Imagine discovering that you are but one of a number of clones. The play A Number, directed by award-winning Scottish writer Zinnie Harris, is a powerful and insightful production exploring the issues surrounding human cloning. Peter Forbes plays Salter, a troubled father, while Brian Ferguson cleverly plays both Bernard and Bernard’s clones.
The production of Caryl Churchill’s 2002 play, reconstructed in partnership with the Edinburgh International Science Festival, begins with a son’s discovery that he is one of a number of clones. Through a heated confrontation between Salter and his son, the audience gradually comes to understand that Salter deemed his ‘original’ son a failure and, seeking a cutting-edge, scientific solution, met with a professor and requested a clone of his son. The professor met his demands but, unbeknownst to Salter, simultaneously produced nineteen other genetically identical clones. A Number portrays Salter’s realisation of the professor’s betrayal, Bernard’s discovery of his father’s misguided scheme, and the clones’ struggle to come to terms with the fact that that they are not, as they once believed, unique. The audience meets three of the clones: the ‘original’ Bernard, who was deemed a failure by his father and sent into care; the ‘do-over’ Bernard, who was showered with love and affection by his father; and Michael, one of the nineteen other clones. Throughout the play, Ferguson effortlessly switches from character to character between scenes, reminding the audience of the age-old nature versus nurture debate: despite being genetically identical, Bernard’s clones each have very distinct personalities and traits depending on their own individual upbringing.
A Number also tackles several newer issues, including the emotional impact of being a clone. Indeed, the different personality types of each clone meant that they each react differently to the revelation. The ‘original’ Bernard responded with anger and violence, the second Bernard was shocked yet thoughtful, and the other clone, Michael, responded with bemusement and fascination. In each response, however, Ferguson portrays each character to be assessing their sense of identity and the identity of their fellow clones. In the opening scene, Bernard’s reflections sum up the complicated thought process: “I do think they’re them as much as I’m me… but if that’s me over there, who am I?”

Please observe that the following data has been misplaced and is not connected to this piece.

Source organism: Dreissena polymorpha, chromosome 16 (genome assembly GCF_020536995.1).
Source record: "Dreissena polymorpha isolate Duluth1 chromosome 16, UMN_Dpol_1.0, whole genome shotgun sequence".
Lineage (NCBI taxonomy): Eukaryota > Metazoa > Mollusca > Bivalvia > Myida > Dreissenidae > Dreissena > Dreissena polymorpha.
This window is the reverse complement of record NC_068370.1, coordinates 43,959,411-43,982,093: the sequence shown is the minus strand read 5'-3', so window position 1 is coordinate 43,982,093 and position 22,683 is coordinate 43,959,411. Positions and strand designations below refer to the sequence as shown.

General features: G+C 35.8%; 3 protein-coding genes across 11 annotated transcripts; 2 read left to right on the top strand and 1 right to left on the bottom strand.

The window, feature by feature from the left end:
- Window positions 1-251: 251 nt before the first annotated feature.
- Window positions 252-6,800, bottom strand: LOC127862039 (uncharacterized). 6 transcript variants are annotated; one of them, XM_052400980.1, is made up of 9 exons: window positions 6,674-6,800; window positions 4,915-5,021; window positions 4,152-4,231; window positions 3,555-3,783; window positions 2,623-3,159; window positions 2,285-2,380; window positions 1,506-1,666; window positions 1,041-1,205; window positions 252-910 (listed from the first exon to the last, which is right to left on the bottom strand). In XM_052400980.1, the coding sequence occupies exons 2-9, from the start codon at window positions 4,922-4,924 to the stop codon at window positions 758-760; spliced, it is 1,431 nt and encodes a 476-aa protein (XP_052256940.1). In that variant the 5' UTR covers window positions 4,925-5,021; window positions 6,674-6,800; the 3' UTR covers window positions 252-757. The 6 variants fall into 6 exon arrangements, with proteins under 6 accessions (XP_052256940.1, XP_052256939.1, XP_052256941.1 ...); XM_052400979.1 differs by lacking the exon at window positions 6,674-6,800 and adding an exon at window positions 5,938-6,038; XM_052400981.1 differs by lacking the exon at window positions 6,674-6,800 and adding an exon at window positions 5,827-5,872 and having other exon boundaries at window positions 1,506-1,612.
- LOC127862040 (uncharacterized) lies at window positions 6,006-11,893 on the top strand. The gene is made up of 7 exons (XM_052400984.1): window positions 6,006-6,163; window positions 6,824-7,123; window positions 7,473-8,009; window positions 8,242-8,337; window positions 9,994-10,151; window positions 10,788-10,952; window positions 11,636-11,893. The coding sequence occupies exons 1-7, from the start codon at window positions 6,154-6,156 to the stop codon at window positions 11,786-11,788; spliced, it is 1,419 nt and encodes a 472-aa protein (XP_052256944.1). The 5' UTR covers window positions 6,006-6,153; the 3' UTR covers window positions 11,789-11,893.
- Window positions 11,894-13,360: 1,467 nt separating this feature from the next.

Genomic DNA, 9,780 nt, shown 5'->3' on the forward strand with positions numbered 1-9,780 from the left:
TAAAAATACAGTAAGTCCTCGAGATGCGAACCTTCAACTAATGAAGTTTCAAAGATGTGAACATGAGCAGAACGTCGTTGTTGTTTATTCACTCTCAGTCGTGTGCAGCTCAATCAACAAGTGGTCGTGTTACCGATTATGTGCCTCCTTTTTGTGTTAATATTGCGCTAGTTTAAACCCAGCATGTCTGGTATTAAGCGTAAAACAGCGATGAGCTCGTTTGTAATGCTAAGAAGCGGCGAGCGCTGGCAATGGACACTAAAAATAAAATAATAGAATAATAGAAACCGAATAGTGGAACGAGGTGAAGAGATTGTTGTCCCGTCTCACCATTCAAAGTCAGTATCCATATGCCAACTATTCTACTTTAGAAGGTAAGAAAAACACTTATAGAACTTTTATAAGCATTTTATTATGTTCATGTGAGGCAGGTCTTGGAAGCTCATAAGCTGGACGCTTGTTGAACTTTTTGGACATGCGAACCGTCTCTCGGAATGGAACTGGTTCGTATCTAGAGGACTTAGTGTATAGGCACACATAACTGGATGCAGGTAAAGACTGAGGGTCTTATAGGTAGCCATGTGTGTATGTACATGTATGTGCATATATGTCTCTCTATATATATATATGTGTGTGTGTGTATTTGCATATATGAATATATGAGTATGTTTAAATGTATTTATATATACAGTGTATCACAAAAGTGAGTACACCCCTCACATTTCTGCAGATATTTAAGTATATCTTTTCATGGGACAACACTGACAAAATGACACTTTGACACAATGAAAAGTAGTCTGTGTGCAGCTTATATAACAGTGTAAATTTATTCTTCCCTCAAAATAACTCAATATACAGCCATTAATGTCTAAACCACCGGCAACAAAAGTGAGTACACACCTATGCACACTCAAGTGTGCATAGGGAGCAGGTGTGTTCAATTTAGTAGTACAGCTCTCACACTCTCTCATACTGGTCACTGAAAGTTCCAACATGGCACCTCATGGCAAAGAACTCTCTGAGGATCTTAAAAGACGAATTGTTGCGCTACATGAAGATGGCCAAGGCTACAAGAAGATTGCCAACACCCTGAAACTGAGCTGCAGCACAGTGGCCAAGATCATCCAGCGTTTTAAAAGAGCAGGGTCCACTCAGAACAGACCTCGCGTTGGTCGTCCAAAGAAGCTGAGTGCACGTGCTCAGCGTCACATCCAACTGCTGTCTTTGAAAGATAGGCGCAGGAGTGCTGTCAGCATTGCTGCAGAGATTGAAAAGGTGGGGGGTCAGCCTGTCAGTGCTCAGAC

Salter, on the other hand, is outraged with the professor, claiming: “They’ve damaged your uniqueness, weakened your identity… They stole your genetic material.” Churchill uses Salter’s character to introduce the idea that DNA is a possession that can be stolen. Several times, Forbes’ character obsesses over the subject of lawyers and compensation. An area of science and technology that is developing at such a pace demands that the relevant laws develop at the same rate. This begs the question: Is genetic identity something that can be owned and therefore can be stolen? And who does someone’s genetic identity belong to? The parent, the child, or the scientist? These questions are not answered definitively in the play, but A Number brings to light many of these ethical debates.
With blue flashes of light to signify different clones, and understated, unchanging sets that highlight the similarities between Bernard and his clones, the minimalist nature of the production means that the dialogue takes centre stage. The actors have undeniably risen to the challenge and the most memorable and powerful features of A Number are the relationship illustrated between father, son and clone, as well as the clear emotional struggle that each character experiences.
In the home city of Dolly the Sheep, the controversies surrounding human cloning have been long-debated. Though purely hypothetical, since human cloning remains illegal, A Number encourages the audience to reassess their own stance on the topic by observing debates between the characters. In one such debate between Bernard’s clone and his father, the clone thoughtfully considers the implications of his existence: “After all, we’re 99.8% genetically identical to any other human, we’re 98% identical to a chimp and we’re 30% identical to a lettuce. I like that about the lettuce, it makes me feel like I belong.”
This review was written by Bonnie Nicholson and edited by Teodora Aldea.